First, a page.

Why Canada should designate Wagner Group as a terrorist entity
Last week, I published this op-ed in the Globe and Mail on why Canada should designate Wagner as a terrorist entity. It’s an issue that I’ve been considering for some time. Yes, Wagner meets the definition. (Our definition is extremely loose, so many organizations, groups, or individuals meet the legal threshold.) But more importantly, the listing unlocks important legislation for holding Wagner to account. Now all we need to do is identify their assets and prove liability.
The United Kingdom is expected to designate the Wagner Group as a terrorist entity, after its Home Office stated last week it would be presenting a draft order to this effect to the British parliament. This follows the U.S. government’s designation of Wagner as a transnational criminal organization earlier this year, and discussions in the European Union about designating Wagner as well.
Canada should join forces with its allies and list Wagner as a terrorist organization – and there is certainly some support for this already. In January, the House of Commons unanimously voted to list Wagner as a terrorist entity. However, as I noted at the time, that vote was entirely symbolic and symptomatic of Canada’s unserious approach to Wagner. In the Canadian process, a recommendation to officially designate an organization as a terrorist entity has to be made to the Governor in Council by the Minister of Public Safety. The minister relies on information provided by CSIS or the RCMP, and to date, there is no public information available to suggest that either organization has provided supporting information for a listing. But beyond the listing, we should also go further with something more concrete: Canada should fund investigations to help victims’ families in bringing legal action against Wagner, and support international efforts against it as well.
Wagner, a Russian private military corporation that was led by Yevgeny Prigozhin until his presumed death last month, likely meets the definition of a terrorist entity under Canadian law. But it’s much less a group than it is a constellation of corporations, shell companies, and logistics firms that function as an extension of Russia’s foreign policy. Canada has sanctioned some of Wagner’s principal actors, but many of the corporations that make up the group remain unsanctioned, both here and abroad.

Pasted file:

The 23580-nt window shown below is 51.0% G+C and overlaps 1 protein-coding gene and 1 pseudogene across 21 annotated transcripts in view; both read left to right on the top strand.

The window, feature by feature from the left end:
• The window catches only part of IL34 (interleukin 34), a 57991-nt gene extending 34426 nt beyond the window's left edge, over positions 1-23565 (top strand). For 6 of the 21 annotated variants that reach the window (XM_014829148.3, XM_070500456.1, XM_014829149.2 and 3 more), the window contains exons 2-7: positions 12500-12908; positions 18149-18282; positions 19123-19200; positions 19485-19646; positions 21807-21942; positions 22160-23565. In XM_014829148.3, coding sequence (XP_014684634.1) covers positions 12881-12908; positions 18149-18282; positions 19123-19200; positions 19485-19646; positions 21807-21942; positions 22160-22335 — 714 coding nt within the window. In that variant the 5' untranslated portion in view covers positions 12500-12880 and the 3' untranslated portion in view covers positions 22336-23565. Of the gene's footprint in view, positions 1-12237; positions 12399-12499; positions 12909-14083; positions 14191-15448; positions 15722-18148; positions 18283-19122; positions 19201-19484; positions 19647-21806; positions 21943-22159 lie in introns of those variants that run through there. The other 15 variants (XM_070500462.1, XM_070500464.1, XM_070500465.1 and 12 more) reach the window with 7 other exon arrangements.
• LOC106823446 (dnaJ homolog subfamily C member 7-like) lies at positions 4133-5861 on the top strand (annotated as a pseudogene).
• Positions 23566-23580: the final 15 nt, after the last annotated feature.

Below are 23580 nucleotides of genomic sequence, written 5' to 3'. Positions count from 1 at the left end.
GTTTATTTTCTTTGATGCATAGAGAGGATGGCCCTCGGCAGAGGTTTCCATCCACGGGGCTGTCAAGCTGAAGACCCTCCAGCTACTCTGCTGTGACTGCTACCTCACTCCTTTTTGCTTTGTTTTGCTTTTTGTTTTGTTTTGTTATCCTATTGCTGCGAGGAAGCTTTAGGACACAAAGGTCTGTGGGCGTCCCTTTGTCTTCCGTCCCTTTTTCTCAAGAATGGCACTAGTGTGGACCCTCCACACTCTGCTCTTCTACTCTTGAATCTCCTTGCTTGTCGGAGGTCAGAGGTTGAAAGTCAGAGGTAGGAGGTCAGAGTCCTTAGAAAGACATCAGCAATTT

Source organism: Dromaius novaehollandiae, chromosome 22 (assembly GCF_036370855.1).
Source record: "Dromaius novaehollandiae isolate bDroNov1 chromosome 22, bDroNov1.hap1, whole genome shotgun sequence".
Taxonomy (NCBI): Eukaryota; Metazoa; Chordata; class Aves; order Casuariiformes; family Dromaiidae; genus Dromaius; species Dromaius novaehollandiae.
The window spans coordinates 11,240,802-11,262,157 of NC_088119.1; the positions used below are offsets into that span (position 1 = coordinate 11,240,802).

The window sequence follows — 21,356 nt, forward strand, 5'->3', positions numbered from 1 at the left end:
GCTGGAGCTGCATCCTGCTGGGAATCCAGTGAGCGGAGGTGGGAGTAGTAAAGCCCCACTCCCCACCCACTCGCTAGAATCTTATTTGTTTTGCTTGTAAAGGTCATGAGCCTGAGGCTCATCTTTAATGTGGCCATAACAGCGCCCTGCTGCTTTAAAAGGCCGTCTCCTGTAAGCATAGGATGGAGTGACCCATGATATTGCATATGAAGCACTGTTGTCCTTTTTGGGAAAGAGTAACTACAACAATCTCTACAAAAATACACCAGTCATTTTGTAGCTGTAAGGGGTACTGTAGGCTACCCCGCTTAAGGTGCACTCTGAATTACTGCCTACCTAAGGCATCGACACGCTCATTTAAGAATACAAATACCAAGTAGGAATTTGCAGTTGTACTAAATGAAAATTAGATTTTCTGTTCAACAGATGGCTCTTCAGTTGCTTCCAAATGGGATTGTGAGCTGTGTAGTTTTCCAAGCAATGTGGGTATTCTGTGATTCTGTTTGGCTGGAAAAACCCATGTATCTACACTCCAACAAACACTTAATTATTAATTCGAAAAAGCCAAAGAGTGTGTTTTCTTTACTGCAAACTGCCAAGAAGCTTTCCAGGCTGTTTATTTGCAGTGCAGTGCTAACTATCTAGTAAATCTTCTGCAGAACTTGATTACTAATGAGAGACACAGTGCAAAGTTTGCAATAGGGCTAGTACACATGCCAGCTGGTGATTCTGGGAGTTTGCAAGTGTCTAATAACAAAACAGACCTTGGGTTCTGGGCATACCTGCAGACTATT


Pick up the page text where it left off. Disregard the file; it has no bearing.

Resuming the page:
It might be hard for some people to conceive of Wagner as a terrorist entity because it doesn’t look or act like the groups we usually associate with that label, such as al-Qaeda or the Islamic State. But Wagner has more in common with these groups than not: it is a non-state actor and commits acts of violence for political, ideological or even, in some cases, religious reasons. It’s also worth remembering that other corporate entities, including not-for-profit organizations, have also been designated as terrorist organizations in Canada, so there is certainly precedent.
The designation would unlock an important piece of legislation: the Justice for Victims of Terrorism Act. This act would allow Canadians or permanent residents to bring an action to recover losses or damages for acts committed by Wagner, including against individuals or entities who facilitated Wagner activities through the provision of financial services or in other ways. Wagner has committed well-documented acts of violence against civilians in many countries – there are almost certainly Canadians and permanent residents who have suffered losses or damages from Wagner’s activities in Mali, Ukraine, and beyond.
By designating Wagner as a terrorist entity, Canada would effectively sanction all of the individuals and entities associated with the group now and in the future. This would not absolve Canada or its allies of the continuing need to identify Wagner assets globally, but it would provide legal cover for criminal prosecutions of anyone supporting the group.
To make this listing meaningful, and to augment Canada’s largely toothless sanctions against Wagner, the government should fund a small, independent investigative team to support potential action by Canadians against the group and contribute to international efforts to counter it. Such a team could investigate Wagner links in Canada and abroad, and support families of victims in preparing evidence and with legal proceedings against the group and associated entities. Even a small team of dedicated analysts and investigators could make a real difference on the international stage and to the victims of this violent group, particularly by identifying Wagner assets.
An official terrorist designation of Wagner would be in line with Canada’s continuing sanctions against the group, and would signal to our allies that we are willing to take every possible action to counter it. The funding of a small investigative team would further demonstrate that Canada is willing to actually commit resources to this fight, and not just produce largely symbolic packages of sanctions.
Wagner Group is an international scourge. It helps Russia evade sanctions, steals resources and wealth from other countries, increases violence wherever it deploys, commits atrocities against civilians, and reinforces the rule of autocratic governments. Listing Wagner as a terrorist entity in Canada won’t stop the group’s activities worldwide, but it will provide Canadians and permanent residents with legal recourse. And doing so would allow Canada to actually punch above its weight in international affairs, rather than just claiming to.